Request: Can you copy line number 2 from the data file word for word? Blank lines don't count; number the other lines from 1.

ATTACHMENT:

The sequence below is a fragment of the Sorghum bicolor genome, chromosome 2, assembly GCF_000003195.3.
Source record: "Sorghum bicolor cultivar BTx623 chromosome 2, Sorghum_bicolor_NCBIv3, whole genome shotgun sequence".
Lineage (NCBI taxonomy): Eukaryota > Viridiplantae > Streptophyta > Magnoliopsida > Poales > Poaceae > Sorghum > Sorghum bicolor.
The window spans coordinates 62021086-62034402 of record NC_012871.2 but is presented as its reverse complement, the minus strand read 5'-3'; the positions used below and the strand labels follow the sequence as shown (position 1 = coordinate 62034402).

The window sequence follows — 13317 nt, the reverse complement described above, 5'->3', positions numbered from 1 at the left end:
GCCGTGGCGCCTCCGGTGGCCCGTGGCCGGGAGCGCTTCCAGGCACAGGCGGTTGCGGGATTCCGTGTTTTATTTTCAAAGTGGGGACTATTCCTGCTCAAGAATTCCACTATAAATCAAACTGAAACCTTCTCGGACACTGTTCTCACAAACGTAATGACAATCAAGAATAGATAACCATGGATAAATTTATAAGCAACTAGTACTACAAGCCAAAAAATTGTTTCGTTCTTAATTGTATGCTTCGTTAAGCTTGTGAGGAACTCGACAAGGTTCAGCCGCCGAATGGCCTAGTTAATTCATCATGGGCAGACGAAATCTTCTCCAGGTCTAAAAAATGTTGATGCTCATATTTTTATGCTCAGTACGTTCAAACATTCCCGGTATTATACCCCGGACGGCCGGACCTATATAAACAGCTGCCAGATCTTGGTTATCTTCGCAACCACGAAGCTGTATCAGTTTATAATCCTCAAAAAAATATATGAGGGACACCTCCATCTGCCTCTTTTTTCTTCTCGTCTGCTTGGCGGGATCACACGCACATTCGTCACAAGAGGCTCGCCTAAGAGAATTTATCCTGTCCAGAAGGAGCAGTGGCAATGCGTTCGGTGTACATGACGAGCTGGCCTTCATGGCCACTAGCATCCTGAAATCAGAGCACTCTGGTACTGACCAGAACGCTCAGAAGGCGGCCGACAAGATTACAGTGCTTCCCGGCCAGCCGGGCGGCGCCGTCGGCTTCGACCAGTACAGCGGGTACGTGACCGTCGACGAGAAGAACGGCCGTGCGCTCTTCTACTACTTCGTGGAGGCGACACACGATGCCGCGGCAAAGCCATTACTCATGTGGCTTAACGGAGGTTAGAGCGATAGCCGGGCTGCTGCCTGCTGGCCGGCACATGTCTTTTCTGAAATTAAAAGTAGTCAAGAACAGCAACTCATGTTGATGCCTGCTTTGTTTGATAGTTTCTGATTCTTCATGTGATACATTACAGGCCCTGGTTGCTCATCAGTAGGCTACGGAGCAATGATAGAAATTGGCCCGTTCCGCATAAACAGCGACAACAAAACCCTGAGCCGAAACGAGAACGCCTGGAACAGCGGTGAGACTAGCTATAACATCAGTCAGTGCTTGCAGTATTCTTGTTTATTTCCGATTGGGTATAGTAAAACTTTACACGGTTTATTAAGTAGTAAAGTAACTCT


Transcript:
Source record: "Sorghum bicolor cultivar BTx623 chromosome 2, Sorghum_bicolor_NCBIv3, whole genome shotgun sequence".